The Way I See It #34

This week the Coalition government stumbled to an agreement on press regulation, apparently over takeaway pizza, coffee and Kit-Kats. “A Royal Charter” they cooed in delight while snapping the two-fingered delight in half. Disgraceful!

A free press is an absolute must for a working democracy and state interference is an unequivocal no-no. It has to be said that there has been some severe, distressing and downright distasteful acts committed by certain aspects of the British press. The phone-hacking scandal

which led to Lord Leveson’s enquiry was indeed an appalling affair. No one can condone the behaviour of anyone’s involvement in the scandal. The damage caused to already heartbroken families such the Dowlers and the McCanns was deplorable.

Royal Charter or not, this is a scenario which would have played out either way. Just like our government did with the Iraq war, they are trying to pull the wool over our eyes. This time the smokescreen isn’t non-existent weapons of mass destruction, however. No, this time our elected representatives at the round table are being far sneakier and a touch more intelligent. This time the phone-hacking scandal and the plight of its victims is being used to blind the public. The government thinks that because a small proportion of the British press behaved in a highly inappropriate manner, the entire industry should be regulated by the state. I’m sorry but this is unacceptable.

If a few pupils in a classroom misbehave, does the entire class receive detention?

The hacking scandal is a criminal matter and those involved are being prosecuted and brought to justice. Decent journalists, of which there are many, vehemently oppose the practices used by their counterparts which brought shame on the industry. Let’s not forget it was the determination and hard work of outstanding investigative journalism that brought the entire scandal to light.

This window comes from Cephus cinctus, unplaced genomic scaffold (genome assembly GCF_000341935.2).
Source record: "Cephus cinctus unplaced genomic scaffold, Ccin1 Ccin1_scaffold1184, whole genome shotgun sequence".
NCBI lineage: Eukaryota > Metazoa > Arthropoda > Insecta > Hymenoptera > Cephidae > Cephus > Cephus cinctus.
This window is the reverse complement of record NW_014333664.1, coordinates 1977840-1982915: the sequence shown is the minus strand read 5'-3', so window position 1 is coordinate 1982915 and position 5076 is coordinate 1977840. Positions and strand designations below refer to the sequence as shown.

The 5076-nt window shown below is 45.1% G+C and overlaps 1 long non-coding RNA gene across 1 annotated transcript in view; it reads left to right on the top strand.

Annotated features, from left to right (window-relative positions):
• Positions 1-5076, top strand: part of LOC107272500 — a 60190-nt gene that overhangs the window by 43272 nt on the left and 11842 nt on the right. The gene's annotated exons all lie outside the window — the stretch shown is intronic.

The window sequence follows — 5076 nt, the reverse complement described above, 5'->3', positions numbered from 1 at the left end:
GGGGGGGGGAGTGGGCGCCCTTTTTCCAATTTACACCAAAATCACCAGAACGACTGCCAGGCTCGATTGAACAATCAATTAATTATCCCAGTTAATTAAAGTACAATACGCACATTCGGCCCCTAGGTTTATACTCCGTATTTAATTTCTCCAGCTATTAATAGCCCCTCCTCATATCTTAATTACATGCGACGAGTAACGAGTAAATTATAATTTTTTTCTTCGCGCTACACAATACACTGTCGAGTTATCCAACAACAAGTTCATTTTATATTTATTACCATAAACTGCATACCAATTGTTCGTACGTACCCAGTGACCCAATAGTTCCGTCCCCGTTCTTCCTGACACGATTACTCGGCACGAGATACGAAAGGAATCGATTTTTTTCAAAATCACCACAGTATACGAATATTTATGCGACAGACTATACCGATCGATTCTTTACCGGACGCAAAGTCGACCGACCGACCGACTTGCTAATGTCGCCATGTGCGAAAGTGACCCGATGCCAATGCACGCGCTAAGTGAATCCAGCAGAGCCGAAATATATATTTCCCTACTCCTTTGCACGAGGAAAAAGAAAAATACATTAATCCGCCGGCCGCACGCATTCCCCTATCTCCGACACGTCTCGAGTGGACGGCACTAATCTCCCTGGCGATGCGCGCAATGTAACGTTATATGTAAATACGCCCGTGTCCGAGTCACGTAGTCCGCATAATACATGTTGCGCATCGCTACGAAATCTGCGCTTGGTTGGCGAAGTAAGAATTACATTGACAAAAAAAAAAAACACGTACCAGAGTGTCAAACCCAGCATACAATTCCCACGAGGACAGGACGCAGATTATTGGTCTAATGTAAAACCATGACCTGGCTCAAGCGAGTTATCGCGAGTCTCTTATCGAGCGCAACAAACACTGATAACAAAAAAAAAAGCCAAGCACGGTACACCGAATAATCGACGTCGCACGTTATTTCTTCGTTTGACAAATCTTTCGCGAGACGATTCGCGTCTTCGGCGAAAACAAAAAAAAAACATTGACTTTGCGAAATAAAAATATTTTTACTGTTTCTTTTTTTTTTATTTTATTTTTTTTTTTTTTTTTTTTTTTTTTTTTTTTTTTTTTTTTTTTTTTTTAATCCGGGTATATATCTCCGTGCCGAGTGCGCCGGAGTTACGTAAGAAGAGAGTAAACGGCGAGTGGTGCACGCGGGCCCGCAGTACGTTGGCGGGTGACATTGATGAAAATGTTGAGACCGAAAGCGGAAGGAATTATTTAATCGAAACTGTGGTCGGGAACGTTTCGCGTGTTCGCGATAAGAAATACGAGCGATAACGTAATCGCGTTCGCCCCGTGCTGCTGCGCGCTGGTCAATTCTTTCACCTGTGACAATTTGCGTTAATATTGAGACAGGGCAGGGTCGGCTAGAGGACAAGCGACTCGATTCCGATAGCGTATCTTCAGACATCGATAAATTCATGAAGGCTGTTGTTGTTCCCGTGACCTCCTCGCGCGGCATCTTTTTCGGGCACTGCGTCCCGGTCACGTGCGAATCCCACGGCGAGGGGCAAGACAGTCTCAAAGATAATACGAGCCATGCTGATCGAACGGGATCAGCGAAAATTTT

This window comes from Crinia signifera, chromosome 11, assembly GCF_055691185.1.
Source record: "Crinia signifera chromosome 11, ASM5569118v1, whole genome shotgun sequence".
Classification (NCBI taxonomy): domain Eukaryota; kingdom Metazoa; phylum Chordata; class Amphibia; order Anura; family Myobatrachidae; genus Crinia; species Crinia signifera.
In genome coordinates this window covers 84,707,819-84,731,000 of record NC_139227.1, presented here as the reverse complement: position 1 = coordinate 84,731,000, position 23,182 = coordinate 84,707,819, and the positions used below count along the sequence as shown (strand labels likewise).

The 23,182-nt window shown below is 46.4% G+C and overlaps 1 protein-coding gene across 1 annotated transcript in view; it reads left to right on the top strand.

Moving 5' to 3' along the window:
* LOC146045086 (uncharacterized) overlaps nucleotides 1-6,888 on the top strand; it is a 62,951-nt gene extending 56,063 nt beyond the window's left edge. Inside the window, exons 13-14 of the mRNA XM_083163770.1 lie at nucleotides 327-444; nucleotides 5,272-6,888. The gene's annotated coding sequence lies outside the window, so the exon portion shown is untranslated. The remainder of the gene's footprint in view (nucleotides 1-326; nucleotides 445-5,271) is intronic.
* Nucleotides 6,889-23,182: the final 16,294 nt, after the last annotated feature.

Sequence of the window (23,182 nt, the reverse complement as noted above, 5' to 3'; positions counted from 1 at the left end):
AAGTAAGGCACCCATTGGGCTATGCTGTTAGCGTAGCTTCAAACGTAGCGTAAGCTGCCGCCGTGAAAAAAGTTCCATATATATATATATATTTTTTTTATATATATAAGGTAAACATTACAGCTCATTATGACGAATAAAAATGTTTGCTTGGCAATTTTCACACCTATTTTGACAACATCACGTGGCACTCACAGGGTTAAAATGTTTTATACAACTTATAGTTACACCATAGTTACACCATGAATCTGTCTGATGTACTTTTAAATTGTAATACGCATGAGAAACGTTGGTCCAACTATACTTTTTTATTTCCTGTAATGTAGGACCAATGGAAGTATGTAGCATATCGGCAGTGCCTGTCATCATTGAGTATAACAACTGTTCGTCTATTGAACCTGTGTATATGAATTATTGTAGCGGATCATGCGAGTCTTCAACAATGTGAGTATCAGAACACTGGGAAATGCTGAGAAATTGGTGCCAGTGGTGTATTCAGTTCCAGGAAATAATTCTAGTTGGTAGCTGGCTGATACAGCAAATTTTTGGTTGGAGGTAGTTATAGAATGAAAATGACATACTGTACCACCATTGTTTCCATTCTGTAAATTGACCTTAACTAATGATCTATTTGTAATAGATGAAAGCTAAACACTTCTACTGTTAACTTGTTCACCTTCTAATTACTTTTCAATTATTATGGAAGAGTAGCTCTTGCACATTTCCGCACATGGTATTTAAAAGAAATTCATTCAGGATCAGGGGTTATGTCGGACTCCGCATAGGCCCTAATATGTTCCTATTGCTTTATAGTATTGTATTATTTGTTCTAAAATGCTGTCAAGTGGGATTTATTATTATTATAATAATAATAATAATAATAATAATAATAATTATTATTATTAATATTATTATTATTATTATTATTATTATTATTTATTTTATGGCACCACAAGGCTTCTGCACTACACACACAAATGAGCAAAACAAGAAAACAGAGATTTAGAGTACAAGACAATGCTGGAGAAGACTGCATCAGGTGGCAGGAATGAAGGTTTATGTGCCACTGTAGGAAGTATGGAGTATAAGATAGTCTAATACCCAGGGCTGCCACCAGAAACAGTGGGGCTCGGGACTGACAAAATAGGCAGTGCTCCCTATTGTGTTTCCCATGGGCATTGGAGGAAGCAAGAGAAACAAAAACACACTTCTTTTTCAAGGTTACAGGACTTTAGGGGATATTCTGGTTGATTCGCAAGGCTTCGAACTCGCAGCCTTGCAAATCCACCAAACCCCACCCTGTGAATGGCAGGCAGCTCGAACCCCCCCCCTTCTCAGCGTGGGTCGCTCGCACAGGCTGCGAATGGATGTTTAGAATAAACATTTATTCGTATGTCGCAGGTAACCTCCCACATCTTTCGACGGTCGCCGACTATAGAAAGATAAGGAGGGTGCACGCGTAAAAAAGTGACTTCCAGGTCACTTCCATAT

The battle for a free press has waged 500 hundred years, and it would be highly offensive to history if a basic human right was eradicated due to a few squiggles with a pen. Britain already languishes at 16th in the world audit for press freedom table. Which suggests that press freedom isn’t as complete and open as our government claims. Sure we may not be subjected to the type of propaganda Nazism which swept through Germany during World War Two, but there are already many statutes which encroach upon press freedom in Britain. Further enhancing this by putting the press industry in the hands of the Privy Council and under an aspect of political control is a step back to more authoritarian times. With the state regulating the press, who would be left to hold those in power to account?

Britain prides itself on its democracy, yet Prime Minister David Cameron and company have endangered democracy itself. Firstly by undermining the efforts and hard work of journalists and the people who have fought for 500 years to ensure press freedom. Secondly, by imposing the strictest system of press regulation in the western world upon the British press. Trust between the public and politicians is already extensively strained, and this aim to suppress the newspapers and safeguard themselves can only intensify this distrust.

Thank God for the internet, I doubt the powers-that-be will conquer that!